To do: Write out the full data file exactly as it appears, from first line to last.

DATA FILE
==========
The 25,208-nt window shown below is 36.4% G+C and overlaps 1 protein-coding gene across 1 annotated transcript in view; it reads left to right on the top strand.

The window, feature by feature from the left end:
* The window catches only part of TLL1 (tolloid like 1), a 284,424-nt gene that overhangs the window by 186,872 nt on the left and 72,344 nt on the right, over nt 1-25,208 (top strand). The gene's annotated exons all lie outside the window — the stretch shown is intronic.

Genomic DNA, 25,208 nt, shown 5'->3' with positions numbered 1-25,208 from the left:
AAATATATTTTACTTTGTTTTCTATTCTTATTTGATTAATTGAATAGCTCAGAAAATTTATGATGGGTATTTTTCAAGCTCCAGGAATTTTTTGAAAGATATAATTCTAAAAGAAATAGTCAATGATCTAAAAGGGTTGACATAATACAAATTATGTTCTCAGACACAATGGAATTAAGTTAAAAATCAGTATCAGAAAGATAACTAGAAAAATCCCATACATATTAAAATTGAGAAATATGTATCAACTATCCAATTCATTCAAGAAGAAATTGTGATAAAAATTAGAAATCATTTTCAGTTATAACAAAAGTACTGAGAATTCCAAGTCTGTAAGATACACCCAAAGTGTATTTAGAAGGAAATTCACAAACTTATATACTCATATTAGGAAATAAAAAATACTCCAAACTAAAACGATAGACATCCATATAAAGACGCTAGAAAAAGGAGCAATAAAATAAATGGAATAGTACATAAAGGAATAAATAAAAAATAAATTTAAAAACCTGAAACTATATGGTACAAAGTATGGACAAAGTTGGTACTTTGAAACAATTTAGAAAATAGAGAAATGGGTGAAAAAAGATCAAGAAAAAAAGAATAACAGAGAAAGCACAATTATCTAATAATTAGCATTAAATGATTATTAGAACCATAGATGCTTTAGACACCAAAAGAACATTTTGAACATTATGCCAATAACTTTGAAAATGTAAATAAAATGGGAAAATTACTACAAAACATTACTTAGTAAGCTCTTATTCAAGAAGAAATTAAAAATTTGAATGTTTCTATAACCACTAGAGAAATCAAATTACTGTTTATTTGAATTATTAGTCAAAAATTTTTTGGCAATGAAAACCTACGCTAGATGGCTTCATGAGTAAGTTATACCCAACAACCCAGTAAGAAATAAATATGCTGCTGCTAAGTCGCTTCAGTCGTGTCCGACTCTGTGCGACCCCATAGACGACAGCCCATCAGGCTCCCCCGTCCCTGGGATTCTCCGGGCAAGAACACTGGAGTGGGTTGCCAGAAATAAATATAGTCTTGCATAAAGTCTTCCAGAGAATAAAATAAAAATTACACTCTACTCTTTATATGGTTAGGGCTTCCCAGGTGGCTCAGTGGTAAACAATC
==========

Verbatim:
The 25,208-nt window shown below is 36.4% G+C and overlaps 1 protein-coding gene across 1 annotated transcript in view; it reads left to right on the top strand.

The window, feature by feature from the left end:
* The window catches only part of TLL1 (tolloid like 1), a 284,424-nt gene that overhangs the window by 186,872 nt on the left and 72,344 nt on the right, over nt 1-25,208 (top strand). The gene's annotated exons all lie outside the window — the stretch shown is intronic.

Genomic DNA, 25,208 nt, shown 5'->3' with positions numbered 1-25,208 from the left:
AAATATATTTTACTTTGTTTTCTATTCTTATTTGATTAATTGAATAGCTCAGAAAATTTATGATGGGTATTTTTCAAGCTCCAGGAATTTTTTGAAAGATATAATTCTAAAAGAAATAGTCAATGATCTAAAAGGGTTGACATAATACAAATTATGTTCTCAGACACAATGGAATTAAGTTAAAAATCAGTATCAGAAAGATAACTAGAAAAATCCCATACATATTAAAATTGAGAAATATGTATCAACTATCCAATTCATTCAAGAAGAAATTGTGATAAAAATTAGAAATCATTTTCAGTTATAACAAAAGTACTGAGAATTCCAAGTCTGTAAGATACACCCAAAGTGTATTTAGAAGGAAATTCACAAACTTATATACTCATATTAGGAAATAAAAAATACTCCAAACTAAAACGATAGACATCCATATAAAGACGCTAGAAAAAGGAGCAATAAAATAAATGGAATAGTACATAAAGGAATAAATAAAAAATAAATTTAAAAACCTGAAACTATATGGTACAAAGTATGGACAAAGTTGGTACTTTGAAACAATTTAGAAAATAGAGAAATGGGTGAAAAAAGATCAAGAAAAAAAGAATAACAGAGAAAGCACAATTATCTAATAATTAGCATTAAATGATTATTAGAACCATAGATGCTTTAGACACCAAAAGAACATTTTGAACATTATGCCAATAACTTTGAAAATGTAAATAAAATGGGAAAATTACTACAAAACATTACTTAGTAAGCTCTTATTCAAGAAGAAATTAAAAATTTGAATGTTTCTATAACCACTAGAGAAATCAAATTACTGTTTATTTGAATTATTAGTCAAAAATTTTTTGGCAATGAAAACCTACGCTAGATGGCTTCATGAGTAAGTTATACCCAACAACCCAGTAAGAAATAAATATGCTGCTGCTAAGTCGCTTCAGTCGTGTCCGACTCTGTGCGACCCCATAGACGACAGCCCATCAGGCTCCCCCGTCCCTGGGATTCTCCGGGCAAGAACACTGGAGTGGGTTGCCAGAAATAAATATAGTCTTGCATAAAGTCTTCCAGAGAATAAAATAAAAATTACACTCTACTCTTTATATGGTTAGGGCTTCCCAGGTGGCTCAGTGGTAAACAATC